That two-pronged goal was clearly the intent of the bill’s sponsor — state Rep. Terry Collins (R), who said after the vote: “This bill is about challenging Roe v. Wade and protecting the lives of the unborn, because an unborn baby is a person who deserves love and protection.”
It quite clearly will challenge the ruling, since prohibiting abortion in all but one case seems to directly come into conflict with the Supreme Court’s finding that it is against the law to place an “undue burden” on a woman seeking an abortion before a viable fetus — one that can live outside the womb — emerges. And while the Alabama law is the strictest in the nation — and therefore most at-odds with established federal law — is it far from the only piece of abortion legislation that seeks to push the boundaries of Roe. Last month, Ohio Gov. Mike DeWine signed a so-called “fetal heartbeat” law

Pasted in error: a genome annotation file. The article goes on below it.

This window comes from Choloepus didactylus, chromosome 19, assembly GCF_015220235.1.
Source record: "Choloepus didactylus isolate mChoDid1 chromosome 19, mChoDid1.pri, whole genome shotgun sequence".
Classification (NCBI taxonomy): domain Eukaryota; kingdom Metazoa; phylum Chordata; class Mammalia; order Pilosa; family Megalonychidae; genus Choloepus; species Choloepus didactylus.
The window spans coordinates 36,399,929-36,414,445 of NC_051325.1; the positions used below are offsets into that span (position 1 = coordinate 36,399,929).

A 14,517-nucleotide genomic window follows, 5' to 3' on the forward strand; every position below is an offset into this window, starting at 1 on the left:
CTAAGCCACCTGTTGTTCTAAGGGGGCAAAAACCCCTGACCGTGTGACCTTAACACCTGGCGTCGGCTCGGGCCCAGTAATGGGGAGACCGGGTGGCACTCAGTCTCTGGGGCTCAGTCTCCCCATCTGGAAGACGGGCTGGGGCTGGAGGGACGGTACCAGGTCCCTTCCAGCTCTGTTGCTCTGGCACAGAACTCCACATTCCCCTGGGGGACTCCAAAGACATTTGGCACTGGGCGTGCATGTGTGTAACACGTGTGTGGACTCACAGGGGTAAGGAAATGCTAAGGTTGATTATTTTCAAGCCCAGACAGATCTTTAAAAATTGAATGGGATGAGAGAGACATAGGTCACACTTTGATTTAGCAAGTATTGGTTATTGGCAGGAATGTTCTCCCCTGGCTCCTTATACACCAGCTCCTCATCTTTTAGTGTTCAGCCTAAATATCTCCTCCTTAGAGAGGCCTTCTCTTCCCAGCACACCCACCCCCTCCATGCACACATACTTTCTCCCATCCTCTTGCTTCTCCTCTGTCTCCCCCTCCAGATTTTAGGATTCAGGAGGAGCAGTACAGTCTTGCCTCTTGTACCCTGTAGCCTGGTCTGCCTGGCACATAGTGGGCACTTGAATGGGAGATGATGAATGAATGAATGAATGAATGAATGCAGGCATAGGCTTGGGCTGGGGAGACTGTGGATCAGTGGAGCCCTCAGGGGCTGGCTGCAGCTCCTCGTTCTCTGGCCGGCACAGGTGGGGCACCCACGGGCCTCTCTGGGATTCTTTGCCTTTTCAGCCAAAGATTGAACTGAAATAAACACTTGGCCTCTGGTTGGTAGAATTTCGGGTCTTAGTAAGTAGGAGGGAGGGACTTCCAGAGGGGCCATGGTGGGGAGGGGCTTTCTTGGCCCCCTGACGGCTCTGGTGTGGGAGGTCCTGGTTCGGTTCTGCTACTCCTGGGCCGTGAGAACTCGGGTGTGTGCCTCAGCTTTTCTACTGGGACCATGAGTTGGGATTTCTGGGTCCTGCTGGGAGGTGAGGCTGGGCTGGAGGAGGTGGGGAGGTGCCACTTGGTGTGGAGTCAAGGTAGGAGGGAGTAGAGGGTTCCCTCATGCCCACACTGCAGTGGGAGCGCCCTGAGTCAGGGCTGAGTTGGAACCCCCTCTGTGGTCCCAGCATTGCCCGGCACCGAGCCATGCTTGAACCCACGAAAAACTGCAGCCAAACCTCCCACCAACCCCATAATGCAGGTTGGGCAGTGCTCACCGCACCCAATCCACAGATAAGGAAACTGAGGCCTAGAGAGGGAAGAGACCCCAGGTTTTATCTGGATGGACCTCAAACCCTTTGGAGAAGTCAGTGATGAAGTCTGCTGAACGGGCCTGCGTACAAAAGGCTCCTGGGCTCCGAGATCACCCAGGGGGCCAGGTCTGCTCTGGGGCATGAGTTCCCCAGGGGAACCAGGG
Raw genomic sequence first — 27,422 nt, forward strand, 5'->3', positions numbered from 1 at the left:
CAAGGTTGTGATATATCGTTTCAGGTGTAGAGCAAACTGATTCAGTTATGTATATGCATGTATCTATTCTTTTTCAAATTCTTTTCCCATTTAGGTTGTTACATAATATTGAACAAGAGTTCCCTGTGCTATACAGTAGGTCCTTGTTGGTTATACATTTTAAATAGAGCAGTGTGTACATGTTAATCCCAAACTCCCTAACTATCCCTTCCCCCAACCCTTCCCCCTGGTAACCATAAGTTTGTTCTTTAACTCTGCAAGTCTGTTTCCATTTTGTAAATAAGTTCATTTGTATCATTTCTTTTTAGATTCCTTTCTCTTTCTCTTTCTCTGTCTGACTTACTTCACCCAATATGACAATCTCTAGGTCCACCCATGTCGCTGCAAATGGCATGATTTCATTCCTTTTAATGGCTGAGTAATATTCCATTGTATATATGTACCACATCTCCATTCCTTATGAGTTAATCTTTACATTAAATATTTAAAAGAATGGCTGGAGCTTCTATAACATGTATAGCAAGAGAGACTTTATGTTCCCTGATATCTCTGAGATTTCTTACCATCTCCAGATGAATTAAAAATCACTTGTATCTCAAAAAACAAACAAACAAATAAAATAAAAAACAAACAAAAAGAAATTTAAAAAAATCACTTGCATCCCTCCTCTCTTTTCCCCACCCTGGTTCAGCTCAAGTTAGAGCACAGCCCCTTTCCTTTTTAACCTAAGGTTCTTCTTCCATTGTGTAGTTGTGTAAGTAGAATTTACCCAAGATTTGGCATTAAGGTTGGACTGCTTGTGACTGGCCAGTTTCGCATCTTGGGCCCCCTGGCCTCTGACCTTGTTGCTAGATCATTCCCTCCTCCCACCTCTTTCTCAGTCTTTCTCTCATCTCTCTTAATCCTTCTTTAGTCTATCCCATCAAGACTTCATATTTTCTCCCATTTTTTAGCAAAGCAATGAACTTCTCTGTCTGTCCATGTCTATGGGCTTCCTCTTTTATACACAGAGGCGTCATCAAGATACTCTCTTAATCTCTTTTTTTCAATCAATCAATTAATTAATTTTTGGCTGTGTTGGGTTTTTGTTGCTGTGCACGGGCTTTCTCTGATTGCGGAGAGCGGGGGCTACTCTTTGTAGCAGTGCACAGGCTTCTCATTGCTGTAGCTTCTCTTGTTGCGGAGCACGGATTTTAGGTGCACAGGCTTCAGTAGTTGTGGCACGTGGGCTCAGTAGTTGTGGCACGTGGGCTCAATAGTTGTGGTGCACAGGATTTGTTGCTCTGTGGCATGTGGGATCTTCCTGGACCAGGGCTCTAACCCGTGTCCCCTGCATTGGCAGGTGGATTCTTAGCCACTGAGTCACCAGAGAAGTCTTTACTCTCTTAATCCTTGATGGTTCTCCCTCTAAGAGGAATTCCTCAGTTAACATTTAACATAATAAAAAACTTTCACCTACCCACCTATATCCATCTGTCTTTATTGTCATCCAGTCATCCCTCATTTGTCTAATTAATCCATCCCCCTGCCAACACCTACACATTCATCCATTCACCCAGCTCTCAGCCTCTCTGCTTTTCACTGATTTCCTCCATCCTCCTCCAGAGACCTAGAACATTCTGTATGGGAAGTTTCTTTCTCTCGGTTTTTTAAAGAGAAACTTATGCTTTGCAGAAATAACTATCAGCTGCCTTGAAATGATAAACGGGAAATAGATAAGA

, which bans abortions after a fetal heartbeat is detected, which can come as early as the 6-week mark — a time when some women may still not even know they are pregnant. Georgia Gov. Brian Kemp signed a similar measure
earlier this month.
These laws will almost immediately be appealed — and will join a growing list of cases that could arrive at the doorstep of the Supreme Court in the not-too-distant future. The court is poised in upcoming months to consider hearing a challenge to a Louisiana law that would force doctors to have admitting privileges at a hospital within 30 miles of where an abortion is…
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